Basic, Bang Up Blue Cheese Dressing

October  4, 2022
8 Ratings
  • Prep time 10 minutes
  • Makes 1 1/2 cups
Author Notes

For the longest time, I thought I didn't like blue cheese dressing. I'd had too many disappointing versions, often served alongside Buffalo Wings. Those ones hit you in the face with an overpowering funk of cheese, and a consistency that could only be described as weirdly plastic. Then I was introduced to the Iceberg Wedge; the perfect balance of crunch, fat and cool, bold with a proper blue cheese dressing, and the recipe was forever redeemed.

Blue cheese dressing can, and should be, brash yet still refined. Gutsy with cheese, bright with vinegar, mollified with a hint of sweetness that’s bolstered by the richness of the mayonnaise and sour cream. It should have body without unnecessary weight.

I've said it elsewhere before, but I think it can be repeated: as silly as it sounds, blue cheese dressing is an art more than a science. There are variables to consider and balance, ones that can't be pinned down to hard and fast rules: the pungency and the moisture of the cheese, the astringency of the particular vinegar, the consistency of the sour cream and buttermilk. As such, the quantities here should be viewed only as guidelines to steer you in the right direction.

It is best to consider the intended use for the dressing when tweaking both the texture and seasoning. Also, I don’t recommend adding the hot sauce until use, if you're using it, or the dressing will turn pink. It’s not a tragedy, but not a look I’m fond of and, what’s more, letting the heat perforate the richness of the dressing keeps things especially interesting.

I’ve taken to making thicker blue cheese dressings to slather on grilled steak. As a condiment, the fat adds even more oomph to the meat, and the cheese has more than enough personality to stand up to some char. Made well, it’s undeniably good with crispy chicken wings, too. A moderately luxe version is just the thing for those beloved chunks of iceberg lettuce, and I make a light, velvety rendition to drape wedges of juicy peach, or to dress arugula tossed with fresh corn off the cob. —Tara O'Brady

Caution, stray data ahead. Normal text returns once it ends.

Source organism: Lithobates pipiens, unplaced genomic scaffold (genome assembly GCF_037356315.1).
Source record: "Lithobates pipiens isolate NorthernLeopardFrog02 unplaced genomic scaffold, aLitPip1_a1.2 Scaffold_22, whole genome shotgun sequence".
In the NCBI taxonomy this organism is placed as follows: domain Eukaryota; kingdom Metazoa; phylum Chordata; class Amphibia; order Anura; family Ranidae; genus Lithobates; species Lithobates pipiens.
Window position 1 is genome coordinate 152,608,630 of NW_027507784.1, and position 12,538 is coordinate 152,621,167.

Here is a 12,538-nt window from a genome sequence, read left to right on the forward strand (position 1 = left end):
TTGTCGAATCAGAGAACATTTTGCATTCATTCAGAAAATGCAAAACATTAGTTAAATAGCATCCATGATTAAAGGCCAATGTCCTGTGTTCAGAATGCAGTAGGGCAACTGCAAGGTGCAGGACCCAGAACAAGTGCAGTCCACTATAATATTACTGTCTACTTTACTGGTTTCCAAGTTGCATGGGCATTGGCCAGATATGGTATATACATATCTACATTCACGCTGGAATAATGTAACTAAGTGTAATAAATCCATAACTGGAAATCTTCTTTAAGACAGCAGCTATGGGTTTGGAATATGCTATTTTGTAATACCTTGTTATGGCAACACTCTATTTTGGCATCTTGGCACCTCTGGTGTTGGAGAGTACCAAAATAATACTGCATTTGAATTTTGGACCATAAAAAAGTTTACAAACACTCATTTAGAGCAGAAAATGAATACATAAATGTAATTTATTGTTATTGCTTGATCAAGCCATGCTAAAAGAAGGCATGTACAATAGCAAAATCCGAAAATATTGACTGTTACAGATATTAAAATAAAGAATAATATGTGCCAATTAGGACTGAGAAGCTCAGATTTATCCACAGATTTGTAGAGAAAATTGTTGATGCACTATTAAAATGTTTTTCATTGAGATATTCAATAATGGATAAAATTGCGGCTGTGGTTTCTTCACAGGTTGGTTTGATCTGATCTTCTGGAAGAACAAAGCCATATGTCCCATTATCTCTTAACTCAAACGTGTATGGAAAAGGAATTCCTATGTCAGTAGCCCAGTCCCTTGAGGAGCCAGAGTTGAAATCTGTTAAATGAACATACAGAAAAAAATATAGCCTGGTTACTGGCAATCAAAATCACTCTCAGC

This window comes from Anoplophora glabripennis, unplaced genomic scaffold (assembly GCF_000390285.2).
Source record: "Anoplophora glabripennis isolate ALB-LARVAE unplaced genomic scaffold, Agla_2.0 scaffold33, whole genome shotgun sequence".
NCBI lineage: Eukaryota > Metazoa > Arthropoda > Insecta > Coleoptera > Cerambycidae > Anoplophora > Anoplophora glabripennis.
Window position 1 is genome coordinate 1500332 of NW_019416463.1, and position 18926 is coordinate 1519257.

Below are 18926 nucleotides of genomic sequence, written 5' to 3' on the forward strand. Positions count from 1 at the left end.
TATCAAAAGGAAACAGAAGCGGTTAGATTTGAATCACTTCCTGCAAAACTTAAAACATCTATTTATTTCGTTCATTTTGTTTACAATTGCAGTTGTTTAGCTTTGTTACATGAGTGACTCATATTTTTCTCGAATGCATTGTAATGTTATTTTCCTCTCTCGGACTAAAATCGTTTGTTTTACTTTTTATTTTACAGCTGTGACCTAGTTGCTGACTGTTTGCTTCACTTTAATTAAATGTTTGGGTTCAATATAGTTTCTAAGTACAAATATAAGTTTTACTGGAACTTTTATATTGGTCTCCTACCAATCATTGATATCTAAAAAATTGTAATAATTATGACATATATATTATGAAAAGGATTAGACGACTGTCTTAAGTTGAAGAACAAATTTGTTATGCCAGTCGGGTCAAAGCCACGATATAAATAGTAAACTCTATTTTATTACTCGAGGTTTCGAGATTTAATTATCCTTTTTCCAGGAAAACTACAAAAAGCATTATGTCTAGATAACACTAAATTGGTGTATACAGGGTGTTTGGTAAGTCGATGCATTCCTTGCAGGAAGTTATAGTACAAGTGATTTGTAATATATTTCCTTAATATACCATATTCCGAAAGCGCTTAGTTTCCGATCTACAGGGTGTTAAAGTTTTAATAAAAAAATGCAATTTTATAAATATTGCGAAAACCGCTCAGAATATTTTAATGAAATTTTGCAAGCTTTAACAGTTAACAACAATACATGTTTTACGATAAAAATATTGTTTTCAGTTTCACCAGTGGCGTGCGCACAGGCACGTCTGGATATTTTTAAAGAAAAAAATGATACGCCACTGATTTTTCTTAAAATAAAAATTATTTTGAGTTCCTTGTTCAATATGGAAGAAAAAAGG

What You'll Need
  • 4 ounces blue cheese, crumbled
  • 2/3 cup mayonnaise
  • 1/4 cup sour cream or thick yogurt
  • 1/4 cup buttermilk, shaken well
  • 1 tablespoon white wine vinegar
  • 1 teaspoon runny honey
  • 1 tablespoon minced fresh chives, scallions, or garlic scapes
  • 1 pinch freshly ground black pepper
  • 1 dash Caynne-based hot sauce, dried red pepper flakes, or chili oil, to serve (optional)
  1. If you like a smooth dressing, grab a medium bowl and mash the blue cheese into the mayonnaise with the back of a fork. If a chunky dressing is preferred, keep the blue cheese aside and proceed to step 2.
  2. Mix the mayonnaise with the sour cream, most of the buttermilk, and all of the vinegar and honey.
  3. Add the chives to the bowl, along with the blue cheese, if making the chunkier style. Fold to combine, and season with pepper. Taste for seasoning, adding more buttermilk, vinegar, honey and pepper, as necessary.